We do also have occasional interjections from other characters and points of view, although how many of these are in fact filtered through Mycroft is an open question. But this book is full of other people, because Mycroft has his fingers in all of the pies and knows all the powerful people in this world. This is a book about power and who wields it and how it is balanced and unbalanced. Most of these characters are sketched in quickly, but some of them are given more depth. The sheer number of names and the relationships between them can be pretty overwhelming at times.

 

And that, I think points to my main lingering puzzlement about this book. It’s almost 400 pages long and I read them all. I feel that I should be able to say if it’s interested in plot (things definitely happen!) or characters (there are lots, and they’re interesting!) or philosophy (there’s so much of it. SO MUCH.) but in the end it all seems somehow very detached. My point earlier about it being interested in power and the shifting and balancing of power is as close as I can come to any kind of a theory of what this book is about, and why you might be interested in it. (Unless you are the kind of person who automatically perks up at the mention of Enlightenment philosophy, in which case this is the book for you.)

 

I have other lingering puzzlements, however. First: how do I feel about Mycroft at the end of the book? I don’t know. Palmer is playing with the reader’s expectation of trust and I’m not entirely sure if it’s not working, or if it’s working perfectly and I just don’t like it. Second: how do I feel about everyone else? WHO KNOWS? They are all kind of awful in a fascinating way, even–I would argue–Bridger. The narrative really seems to want us to care about Bridger, who is the force of innocence and goodness, but who ends up coming across as Charles Wallace Murry x 10.

 

Also, two related further puzzlements. Why does everyone seem so pro-Mycroft? Is it simply that we’re getting the story filtered through his perspective? I ended up wondering if I would like the story better if it were about Thisbe. Further: the social understanding of gender in this world confounds our gender expectations, which would be really interesting. Except that Mycroft’s narration, which often puts gender back onto the characters, seems to reinforce them, and I’m not sure how I feel about that. It seems less successful than, say, Leckie’s use of “she” as the default pronoun in the Imperial Radch books.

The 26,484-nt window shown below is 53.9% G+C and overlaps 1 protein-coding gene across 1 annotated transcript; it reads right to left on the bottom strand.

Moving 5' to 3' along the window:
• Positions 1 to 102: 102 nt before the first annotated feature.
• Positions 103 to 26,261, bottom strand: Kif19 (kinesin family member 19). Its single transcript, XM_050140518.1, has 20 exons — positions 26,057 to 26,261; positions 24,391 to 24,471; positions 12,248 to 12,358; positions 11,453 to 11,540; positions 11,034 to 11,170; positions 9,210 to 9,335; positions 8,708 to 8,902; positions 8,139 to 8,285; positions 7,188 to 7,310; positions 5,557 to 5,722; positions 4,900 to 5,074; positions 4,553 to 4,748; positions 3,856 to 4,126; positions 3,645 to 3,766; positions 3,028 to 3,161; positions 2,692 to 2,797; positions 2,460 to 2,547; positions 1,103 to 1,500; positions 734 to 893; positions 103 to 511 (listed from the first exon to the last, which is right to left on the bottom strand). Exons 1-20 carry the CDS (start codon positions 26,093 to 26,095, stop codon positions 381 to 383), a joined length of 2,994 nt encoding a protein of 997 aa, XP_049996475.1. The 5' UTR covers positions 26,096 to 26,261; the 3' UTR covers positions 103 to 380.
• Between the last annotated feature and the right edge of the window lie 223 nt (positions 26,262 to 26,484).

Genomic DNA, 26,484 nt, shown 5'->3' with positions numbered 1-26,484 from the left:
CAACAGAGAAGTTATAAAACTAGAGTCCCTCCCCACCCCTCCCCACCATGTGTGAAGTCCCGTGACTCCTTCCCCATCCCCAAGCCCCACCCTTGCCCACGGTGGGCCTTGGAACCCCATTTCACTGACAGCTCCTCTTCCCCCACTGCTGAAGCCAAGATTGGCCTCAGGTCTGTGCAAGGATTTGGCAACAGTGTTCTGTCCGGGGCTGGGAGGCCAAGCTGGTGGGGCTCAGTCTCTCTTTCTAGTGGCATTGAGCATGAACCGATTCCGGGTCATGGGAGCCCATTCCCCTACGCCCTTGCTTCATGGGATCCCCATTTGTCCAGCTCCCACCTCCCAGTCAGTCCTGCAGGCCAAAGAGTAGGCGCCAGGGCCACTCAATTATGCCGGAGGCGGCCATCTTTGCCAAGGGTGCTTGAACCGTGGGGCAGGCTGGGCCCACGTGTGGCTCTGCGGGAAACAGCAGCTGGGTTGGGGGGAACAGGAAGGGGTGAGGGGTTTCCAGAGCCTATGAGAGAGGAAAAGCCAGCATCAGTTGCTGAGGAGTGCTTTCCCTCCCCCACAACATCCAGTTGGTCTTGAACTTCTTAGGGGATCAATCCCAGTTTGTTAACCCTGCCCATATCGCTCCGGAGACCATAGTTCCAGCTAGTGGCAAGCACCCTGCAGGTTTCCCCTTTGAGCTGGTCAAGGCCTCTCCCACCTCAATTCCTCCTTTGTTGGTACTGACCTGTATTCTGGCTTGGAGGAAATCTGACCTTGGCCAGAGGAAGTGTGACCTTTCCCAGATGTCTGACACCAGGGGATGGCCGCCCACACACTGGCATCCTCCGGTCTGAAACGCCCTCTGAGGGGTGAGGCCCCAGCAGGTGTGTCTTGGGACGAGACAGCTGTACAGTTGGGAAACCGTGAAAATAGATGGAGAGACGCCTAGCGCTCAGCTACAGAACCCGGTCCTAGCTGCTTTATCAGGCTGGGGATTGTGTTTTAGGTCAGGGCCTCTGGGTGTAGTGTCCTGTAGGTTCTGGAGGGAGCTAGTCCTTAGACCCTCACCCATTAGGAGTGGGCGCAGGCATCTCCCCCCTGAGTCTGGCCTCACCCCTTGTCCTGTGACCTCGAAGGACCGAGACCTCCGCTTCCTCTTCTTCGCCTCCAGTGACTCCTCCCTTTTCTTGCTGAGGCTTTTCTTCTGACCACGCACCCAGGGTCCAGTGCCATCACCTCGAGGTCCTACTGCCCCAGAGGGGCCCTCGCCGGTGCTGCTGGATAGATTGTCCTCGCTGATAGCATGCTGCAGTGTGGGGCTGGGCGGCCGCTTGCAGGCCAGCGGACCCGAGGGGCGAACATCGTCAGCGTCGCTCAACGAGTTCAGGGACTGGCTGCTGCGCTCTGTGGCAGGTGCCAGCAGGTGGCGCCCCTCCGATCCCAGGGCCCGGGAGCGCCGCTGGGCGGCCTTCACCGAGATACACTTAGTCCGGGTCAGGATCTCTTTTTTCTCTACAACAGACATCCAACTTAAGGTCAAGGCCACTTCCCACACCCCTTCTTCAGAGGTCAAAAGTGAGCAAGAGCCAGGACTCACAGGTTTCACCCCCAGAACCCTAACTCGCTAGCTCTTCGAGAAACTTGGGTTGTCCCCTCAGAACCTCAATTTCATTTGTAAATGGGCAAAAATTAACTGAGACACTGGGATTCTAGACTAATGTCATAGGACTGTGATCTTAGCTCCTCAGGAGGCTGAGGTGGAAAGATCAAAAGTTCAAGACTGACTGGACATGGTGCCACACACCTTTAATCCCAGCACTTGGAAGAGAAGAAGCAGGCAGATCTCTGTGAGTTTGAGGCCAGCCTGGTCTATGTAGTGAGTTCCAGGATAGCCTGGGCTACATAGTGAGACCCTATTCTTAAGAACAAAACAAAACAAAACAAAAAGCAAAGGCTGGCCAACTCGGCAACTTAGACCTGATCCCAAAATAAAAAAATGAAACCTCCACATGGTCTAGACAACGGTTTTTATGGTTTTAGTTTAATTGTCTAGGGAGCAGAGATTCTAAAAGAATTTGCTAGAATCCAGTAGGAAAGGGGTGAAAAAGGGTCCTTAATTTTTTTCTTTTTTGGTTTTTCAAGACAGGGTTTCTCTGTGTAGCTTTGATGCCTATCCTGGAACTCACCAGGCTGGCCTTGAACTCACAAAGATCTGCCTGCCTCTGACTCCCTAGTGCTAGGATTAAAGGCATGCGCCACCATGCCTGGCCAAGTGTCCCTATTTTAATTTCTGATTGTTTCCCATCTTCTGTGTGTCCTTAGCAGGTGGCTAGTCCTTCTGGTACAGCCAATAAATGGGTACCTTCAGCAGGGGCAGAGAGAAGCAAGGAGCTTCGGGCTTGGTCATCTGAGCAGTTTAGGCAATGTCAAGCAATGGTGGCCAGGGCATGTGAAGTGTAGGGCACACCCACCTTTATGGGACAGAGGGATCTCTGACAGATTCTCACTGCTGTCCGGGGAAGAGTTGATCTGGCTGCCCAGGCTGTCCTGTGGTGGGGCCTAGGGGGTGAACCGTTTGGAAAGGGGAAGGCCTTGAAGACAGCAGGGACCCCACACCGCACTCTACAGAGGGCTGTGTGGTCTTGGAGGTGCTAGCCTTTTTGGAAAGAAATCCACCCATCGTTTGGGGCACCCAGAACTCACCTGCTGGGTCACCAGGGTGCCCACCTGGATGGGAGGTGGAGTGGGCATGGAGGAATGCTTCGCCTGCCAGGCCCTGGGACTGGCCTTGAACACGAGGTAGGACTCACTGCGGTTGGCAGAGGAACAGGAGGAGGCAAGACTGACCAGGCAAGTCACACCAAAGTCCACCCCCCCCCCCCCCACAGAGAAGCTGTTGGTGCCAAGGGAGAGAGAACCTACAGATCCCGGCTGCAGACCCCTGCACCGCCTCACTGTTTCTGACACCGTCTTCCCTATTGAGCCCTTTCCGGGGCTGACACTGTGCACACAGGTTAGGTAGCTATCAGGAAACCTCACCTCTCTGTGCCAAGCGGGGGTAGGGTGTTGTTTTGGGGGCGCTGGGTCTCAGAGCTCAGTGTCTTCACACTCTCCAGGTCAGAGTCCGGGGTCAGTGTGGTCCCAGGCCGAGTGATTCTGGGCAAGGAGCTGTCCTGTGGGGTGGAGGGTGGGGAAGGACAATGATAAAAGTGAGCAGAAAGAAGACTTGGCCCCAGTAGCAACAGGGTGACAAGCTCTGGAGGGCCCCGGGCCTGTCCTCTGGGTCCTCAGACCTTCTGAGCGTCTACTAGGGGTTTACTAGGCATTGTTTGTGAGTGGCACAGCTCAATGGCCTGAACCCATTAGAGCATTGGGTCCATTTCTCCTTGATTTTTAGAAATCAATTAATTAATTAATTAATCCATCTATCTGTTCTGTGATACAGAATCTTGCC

Finally, this is less of a puzzlement and more of an outright nope–I got very frustrated with a section about icons that does not understand icons or their religious significance and use. I shouldn’t be surprised about this, because it happens all the time, but I found it annoying, and it made me wonder what else the book got wrong.

Sometimes when I’m not sure how I feel about a book, writing the review helps me solidify that. In this case, I still don’t know! It’s a mostly-positive befuddlement. And I’m not exactly sure who I would recommend this book to, either. You don’t need to have an in-depth knowledge of philosophy to be able to read it, but you do have to be patient enough to work through all the names and social conventions and mini-history lessons. Ultimately, for that patient reader, it is a rewarding book, even though I still can’t say exactly why I liked it.

 

* Yes, yes, arguably all first person narrators are unreliable to a certain degree. Mycroft is a bit beyond that.

Source: bysinginglight.wordpress.com/2016/08/05/too-like-the-lightning-by-ada-palmer
Like Reblog Comment
show activity (+)
text 2016-08-27 15:38
Not Review: Too Like the Lightning
Too Like the Lightning (Terra Ignota) - Ada Palmer

This is a book with a gorgeous cover and the kind of fourth wall breaking I normally like that is utterly failing to keep my interest. I'm not that far in, but given the amount of other books I keep picking up rather than continuing it, I think it's safe to put this one on the "abandoned" shelf.

 

Additional note: maybe this would change if I read further, but the author seems to be having a conversation about gender that doesn't actually have a point. Like, she's playing games with pronouns because it's stylish rather than because she has anything to say. Again, not that far in, so maybe it turns out brilliantly. But not for me.

Like Reblog Comment
show activity (+)
review 2016-07-28 18:36
Haldis Imperium (Champions of Terra, #5) by Viola Grace Review
Haldis Imperium - Viola Grace

Amy Tyrell has worked for the most arrogant, obnoxious, and handsome guy she has ever seen for the last few years. His Imperial Highness Palden VII was attached to his Negotiator Tyrell, and considered him his best friend. The armor that was worn by the Negotiators both protected her and kept her from contact, until it came off. Now she was without her protection and she both wanted and dreaded the breeding contract that had been arranged for her with Palden. Will she gain a lover, but lose a friend?

 

Review

 

 

Amy is such an important part of the overall series that this is a must read.

 

It is a strange friends to lovers romance with the heroines identity being hidden.

 

The hero is a jerk. A royal jerk but there are hints that there are reasons for this behavior. Amy loves him though and there is great world building.

More posts
Your Dashboard view:
Need help?